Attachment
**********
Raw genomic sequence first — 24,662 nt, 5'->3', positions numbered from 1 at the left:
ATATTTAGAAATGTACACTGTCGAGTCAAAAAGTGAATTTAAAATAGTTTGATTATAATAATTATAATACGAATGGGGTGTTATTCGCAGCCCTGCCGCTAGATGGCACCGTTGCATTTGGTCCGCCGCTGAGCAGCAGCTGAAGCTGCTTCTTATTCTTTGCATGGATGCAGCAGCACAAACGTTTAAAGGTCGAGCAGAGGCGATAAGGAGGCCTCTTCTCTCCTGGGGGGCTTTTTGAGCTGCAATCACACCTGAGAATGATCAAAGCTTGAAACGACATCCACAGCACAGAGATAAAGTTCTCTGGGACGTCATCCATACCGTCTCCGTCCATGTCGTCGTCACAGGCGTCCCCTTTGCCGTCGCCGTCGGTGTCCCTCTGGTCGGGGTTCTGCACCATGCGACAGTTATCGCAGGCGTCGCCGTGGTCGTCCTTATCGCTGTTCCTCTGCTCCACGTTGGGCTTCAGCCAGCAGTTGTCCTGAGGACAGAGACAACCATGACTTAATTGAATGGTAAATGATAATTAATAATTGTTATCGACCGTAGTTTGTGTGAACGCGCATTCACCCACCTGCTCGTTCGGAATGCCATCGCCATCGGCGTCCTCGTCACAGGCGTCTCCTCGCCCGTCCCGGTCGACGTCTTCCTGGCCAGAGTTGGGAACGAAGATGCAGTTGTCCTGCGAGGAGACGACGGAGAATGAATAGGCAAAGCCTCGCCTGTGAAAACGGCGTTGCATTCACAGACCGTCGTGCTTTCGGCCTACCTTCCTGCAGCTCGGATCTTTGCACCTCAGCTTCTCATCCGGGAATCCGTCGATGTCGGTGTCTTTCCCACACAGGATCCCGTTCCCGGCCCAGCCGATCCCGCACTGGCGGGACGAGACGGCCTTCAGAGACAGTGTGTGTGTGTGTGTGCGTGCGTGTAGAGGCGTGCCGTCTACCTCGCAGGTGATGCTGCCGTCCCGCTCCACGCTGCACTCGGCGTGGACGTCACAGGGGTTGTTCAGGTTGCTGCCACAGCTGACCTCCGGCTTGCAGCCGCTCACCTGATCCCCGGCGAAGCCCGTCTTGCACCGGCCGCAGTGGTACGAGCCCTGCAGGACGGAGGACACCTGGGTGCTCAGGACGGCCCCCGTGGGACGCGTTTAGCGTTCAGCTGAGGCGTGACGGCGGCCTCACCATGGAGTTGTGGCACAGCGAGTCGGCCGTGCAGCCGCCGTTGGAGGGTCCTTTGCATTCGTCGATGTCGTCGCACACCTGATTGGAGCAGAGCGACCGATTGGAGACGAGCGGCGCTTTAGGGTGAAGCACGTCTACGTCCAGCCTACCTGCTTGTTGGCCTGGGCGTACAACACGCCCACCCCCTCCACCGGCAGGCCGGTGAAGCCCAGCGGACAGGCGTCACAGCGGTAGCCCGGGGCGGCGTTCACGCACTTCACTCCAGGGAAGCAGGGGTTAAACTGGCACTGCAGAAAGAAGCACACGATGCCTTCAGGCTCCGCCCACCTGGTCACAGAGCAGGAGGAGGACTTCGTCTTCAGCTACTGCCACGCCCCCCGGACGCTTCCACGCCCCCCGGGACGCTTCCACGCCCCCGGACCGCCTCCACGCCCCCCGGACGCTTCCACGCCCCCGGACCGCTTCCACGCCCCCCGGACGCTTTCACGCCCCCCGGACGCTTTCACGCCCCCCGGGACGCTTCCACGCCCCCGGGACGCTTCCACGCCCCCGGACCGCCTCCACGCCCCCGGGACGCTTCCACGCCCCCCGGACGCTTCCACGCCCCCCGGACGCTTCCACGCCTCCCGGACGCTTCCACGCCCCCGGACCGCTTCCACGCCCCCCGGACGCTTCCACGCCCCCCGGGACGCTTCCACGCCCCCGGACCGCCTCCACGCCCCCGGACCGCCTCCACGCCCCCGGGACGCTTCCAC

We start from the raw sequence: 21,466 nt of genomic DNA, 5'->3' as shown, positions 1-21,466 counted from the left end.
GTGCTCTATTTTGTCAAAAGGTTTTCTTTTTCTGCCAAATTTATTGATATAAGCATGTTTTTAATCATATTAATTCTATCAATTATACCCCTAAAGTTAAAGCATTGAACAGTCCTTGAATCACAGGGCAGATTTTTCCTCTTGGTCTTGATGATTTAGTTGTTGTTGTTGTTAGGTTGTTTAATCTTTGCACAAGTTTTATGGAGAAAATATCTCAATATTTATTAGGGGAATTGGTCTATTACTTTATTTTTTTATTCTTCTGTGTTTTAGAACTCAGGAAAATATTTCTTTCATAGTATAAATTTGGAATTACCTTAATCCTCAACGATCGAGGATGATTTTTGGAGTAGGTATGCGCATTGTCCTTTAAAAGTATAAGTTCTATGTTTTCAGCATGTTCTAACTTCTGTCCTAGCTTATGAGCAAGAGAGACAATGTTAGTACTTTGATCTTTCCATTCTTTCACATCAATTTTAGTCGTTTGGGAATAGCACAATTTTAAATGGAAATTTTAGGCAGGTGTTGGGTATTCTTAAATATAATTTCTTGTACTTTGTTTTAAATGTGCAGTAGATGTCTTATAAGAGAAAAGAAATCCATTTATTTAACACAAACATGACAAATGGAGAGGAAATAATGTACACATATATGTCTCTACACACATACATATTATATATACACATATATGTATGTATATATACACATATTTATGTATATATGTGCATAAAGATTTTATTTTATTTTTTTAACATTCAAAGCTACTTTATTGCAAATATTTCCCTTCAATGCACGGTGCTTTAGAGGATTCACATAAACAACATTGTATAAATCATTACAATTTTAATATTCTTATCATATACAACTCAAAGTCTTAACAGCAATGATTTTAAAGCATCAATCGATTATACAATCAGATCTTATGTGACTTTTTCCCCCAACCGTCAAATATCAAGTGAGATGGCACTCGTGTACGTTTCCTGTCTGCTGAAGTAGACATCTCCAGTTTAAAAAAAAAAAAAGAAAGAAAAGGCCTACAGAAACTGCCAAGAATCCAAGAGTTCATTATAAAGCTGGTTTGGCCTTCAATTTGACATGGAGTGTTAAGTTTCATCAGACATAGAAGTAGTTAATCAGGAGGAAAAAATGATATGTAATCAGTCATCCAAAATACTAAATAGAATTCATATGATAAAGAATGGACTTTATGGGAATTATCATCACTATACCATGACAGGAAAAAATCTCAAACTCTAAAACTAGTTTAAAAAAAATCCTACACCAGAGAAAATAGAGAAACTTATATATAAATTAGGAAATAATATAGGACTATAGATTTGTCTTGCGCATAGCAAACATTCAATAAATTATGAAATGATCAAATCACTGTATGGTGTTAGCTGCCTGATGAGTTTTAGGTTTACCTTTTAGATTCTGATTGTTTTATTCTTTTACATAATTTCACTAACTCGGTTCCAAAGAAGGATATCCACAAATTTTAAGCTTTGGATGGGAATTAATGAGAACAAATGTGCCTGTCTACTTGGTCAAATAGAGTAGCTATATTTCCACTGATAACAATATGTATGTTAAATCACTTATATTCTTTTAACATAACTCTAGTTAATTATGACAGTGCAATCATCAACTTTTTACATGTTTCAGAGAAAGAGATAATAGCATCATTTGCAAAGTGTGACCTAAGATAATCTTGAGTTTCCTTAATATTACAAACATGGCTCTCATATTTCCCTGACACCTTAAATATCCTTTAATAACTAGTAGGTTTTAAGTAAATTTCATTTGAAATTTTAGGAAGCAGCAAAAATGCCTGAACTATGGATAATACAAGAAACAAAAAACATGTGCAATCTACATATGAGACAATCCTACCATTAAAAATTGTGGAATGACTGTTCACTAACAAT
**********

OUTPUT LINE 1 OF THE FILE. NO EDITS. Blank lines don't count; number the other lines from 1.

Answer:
Raw genomic sequence first — 24,662 nt, 5'->3', positions numbered from 1 at the left: